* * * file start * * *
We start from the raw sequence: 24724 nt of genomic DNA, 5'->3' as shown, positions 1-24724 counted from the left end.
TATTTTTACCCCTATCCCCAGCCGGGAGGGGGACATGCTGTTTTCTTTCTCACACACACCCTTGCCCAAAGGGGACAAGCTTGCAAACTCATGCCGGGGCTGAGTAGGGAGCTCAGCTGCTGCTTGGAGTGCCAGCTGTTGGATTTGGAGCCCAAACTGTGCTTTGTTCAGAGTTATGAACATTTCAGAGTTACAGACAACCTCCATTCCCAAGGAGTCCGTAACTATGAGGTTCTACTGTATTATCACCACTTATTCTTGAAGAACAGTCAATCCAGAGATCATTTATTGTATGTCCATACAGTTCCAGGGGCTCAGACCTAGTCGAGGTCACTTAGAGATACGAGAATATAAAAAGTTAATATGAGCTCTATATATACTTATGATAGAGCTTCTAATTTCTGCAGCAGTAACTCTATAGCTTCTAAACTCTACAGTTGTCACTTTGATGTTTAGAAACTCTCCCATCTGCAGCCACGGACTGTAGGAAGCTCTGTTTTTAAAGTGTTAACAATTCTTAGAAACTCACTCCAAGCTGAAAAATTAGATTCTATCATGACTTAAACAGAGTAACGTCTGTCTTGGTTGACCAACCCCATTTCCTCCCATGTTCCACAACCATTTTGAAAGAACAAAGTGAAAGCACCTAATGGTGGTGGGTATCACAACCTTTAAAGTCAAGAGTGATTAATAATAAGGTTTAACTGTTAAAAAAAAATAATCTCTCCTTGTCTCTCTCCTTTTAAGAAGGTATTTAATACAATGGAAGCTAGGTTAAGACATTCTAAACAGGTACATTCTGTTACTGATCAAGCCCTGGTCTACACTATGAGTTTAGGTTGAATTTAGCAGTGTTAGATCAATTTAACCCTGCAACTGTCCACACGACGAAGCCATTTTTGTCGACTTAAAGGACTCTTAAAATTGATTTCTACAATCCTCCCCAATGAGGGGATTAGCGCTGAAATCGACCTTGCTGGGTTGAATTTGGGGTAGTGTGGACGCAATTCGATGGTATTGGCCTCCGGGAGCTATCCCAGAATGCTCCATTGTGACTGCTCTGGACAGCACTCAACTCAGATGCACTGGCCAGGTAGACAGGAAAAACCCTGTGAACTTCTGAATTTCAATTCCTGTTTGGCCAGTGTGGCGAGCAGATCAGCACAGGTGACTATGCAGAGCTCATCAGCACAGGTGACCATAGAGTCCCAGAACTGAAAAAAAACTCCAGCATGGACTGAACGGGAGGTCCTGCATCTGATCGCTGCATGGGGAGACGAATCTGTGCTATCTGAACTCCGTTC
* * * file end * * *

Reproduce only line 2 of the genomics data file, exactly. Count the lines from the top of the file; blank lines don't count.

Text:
TATTTTTACCCCTATCCCCAGCCGGGAGGGGGACATGCTGTTTTCTTTCTCACACACACCCTTGCCCAAAGGGGACAAGCTTGCAAACTCATGCCGGGGCTGAGTAGGGAGCTCAGCTGCTGCTTGGAGTGCCAGCTGTTGGATTTGGAGCCCAAACTGTGCTTTGTTCAGAGTTATGAACATTTCAGAGTTACAGACAACCTCCATTCCCAAGGAGTCCGTAACTATGAGGTTCTACTGTATTATCACCACTTATTCTTGAAGAACAGTCAATCCAGAGATCATTTATTGTATGTCCATACAGTTCCAGGGGCTCAGACCTAGTCGAGGTCACTTAGAGATACGAGAATATAAAAAGTTAATATGAGCTCTATATATACTTATGATAGAGCTTCTAATTTCTGCAGCAGTAACTCTATAGCTTCTAAACTCTACAGTTGTCACTTTGATGTTTAGAAACTCTCCCATCTGCAGCCACGGACTGTAGGAAGCTCTGTTTTTAAAGTGTTAACAATTCTTAGAAACTCACTCCAAGCTGAAAAATTAGATTCTATCATGACTTAAACAGAGTAACGTCTGTCTTGGTTGACCAACCCCATTTCCTCCCATGTTCCACAACCATTTTGAAAGAACAAAGTGAAAGCACCTAATGGTGGTGGGTATCACAACCTTTAAAGTCAAGAGTGATTAATAATAAGGTTTAACTGTTAAAAAAAAATAATCTCTCCTTGTCTCTCTCCTTTTAAGAAGGTATTTAATACAATGGAAGCTAGGTTAAGACATTCTAAACAGGTACATTCTGTTACTGATCAAGCCCTGGTCTACACTATGAGTTTAGGTTGAATTTAGCAGTGTTAGATCAATTTAACCCTGCAACTGTCCACACGACGAAGCCATTTTTGTCGACTTAAAGGACTCTTAAAATTGATTTCTACAATCCTCCCCAATGAGGGGATTAGCGCTGAAATCGACCTTGCTGGGTTGAATTTGGGGTAGTGTGGACGCAATTCGATGGTATTGGCCTCCGGGAGCTATCCCAGAATGCTCCATTGTGACTGCTCTGGACAGCACTCAACTCAGATGCACTGGCCAGGTAGACAGGAAAAACCCTGTGAACTTCTGAATTTCAATTCCTGTTTGGCCAGTGTGGCGAGCAGATCAGCACAGGTGACTATGCAGAGCTCATCAGCACAGGTGACCATAGAGTCCCAGAACTGAAAAAAAACTCCAGCATGGACTGAACGGGAGGTCCTGCATCTGATCGCTGCATGGGGAGACGAATCTGTGCTATCTGAACTCCGTTC